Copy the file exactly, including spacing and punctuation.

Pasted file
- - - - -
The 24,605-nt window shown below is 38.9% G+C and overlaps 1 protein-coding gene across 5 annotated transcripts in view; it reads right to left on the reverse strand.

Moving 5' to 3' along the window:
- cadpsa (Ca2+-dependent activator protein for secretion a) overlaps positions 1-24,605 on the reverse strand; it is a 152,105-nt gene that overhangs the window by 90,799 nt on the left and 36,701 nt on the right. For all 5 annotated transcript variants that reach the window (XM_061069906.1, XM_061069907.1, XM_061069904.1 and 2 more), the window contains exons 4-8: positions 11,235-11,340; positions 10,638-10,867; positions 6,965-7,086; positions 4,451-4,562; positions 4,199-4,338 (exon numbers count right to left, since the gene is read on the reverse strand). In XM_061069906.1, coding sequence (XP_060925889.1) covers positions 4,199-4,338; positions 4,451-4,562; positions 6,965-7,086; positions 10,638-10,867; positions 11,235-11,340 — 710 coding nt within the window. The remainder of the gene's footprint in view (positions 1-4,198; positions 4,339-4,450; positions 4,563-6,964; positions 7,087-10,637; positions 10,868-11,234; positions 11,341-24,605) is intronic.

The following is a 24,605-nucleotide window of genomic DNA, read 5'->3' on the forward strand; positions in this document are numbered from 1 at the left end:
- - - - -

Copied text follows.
The 24,605-nt window shown below is 38.9% G+C and overlaps 1 protein-coding gene across 5 annotated transcripts in view; it reads right to left on the reverse strand.

Moving 5' to 3' along the window:
- cadpsa (Ca2+-dependent activator protein for secretion a) overlaps positions 1-24,605 on the reverse strand; it is a 152,105-nt gene that overhangs the window by 90,799 nt on the left and 36,701 nt on the right. For all 5 annotated transcript variants that reach the window (XM_061069906.1, XM_061069907.1, XM_061069904.1 and 2 more), the window contains exons 4-8: positions 11,235-11,340; positions 10,638-10,867; positions 6,965-7,086; positions 4,451-4,562; positions 4,199-4,338 (exon numbers count right to left, since the gene is read on the reverse strand). In XM_061069906.1, coding sequence (XP_060925889.1) covers positions 4,199-4,338; positions 4,451-4,562; positions 6,965-7,086; positions 10,638-10,867; positions 11,235-11,340 — 710 coding nt within the window. The remainder of the gene's footprint in view (positions 1-4,198; positions 4,339-4,450; positions 4,563-6,964; positions 7,087-10,637; positions 10,868-11,234; positions 11,341-24,605) is intronic.

The following is a 24,605-nucleotide window of genomic DNA, read 5'->3' on the forward strand; positions in this document are numbered from 1 at the left end: